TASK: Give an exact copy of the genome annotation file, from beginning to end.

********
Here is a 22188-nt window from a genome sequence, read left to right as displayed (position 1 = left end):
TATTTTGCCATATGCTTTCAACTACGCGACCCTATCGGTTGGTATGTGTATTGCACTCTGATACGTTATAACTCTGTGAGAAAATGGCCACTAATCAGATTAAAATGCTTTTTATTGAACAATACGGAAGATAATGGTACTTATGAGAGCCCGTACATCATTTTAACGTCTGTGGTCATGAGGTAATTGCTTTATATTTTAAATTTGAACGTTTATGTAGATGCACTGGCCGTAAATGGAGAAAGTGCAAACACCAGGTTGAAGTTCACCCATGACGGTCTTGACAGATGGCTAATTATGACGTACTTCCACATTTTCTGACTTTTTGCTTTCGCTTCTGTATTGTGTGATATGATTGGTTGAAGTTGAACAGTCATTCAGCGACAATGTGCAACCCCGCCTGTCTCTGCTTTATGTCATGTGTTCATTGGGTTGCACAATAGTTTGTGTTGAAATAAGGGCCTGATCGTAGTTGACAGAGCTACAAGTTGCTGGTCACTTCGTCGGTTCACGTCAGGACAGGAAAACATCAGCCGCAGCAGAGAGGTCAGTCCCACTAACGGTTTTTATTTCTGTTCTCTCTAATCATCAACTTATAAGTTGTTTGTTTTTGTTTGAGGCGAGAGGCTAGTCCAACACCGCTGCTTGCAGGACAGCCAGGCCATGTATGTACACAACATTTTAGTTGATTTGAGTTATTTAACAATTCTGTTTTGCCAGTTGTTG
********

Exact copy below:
Here is a 22188-nt window from a genome sequence, read left to right as displayed (position 1 = left end):
TATTTTGCCATATGCTTTCAACTACGCGACCCTATCGGTTGGTATGTGTATTGCACTCTGATACGTTATAACTCTGTGAGAAAATGGCCACTAATCAGATTAAAATGCTTTTTATTGAACAATACGGAAGATAATGGTACTTATGAGAGCCCGTACATCATTTTAACGTCTGTGGTCATGAGGTAATTGCTTTATATTTTAAATTTGAACGTTTATGTAGATGCACTGGCCGTAAATGGAGAAAGTGCAAACACCAGGTTGAAGTTCACCCATGACGGTCTTGACAGATGGCTAATTATGACGTACTTCCACATTTTCTGACTTTTTGCTTTCGCTTCTGTATTGTGTGATATGATTGGTTGAAGTTGAACAGTCATTCAGCGACAATGTGCAACCCCGCCTGTCTCTGCTTTATGTCATGTGTTCATTGGGTTGCACAATAGTTTGTGTTGAAATAAGGGCCTGATCGTAGTTGACAGAGCTACAAGTTGCTGGTCACTTCGTCGGTTCACGTCAGGACAGGAAAACATCAGCCGCAGCAGAGAGGTCAGTCCCACTAACGGTTTTTATTTCTGTTCTCTCTAATCATCAACTTATAAGTTGTTTGTTTTTGTTTGAGGCGAGAGGCTAGTCCAACACCGCTGCTTGCAGGACAGCCAGGCCATGTATGTACACAACATTTTAGTTGATTTGAGTTATTTAACAATTCTGTTTTGCCAGTTGTTG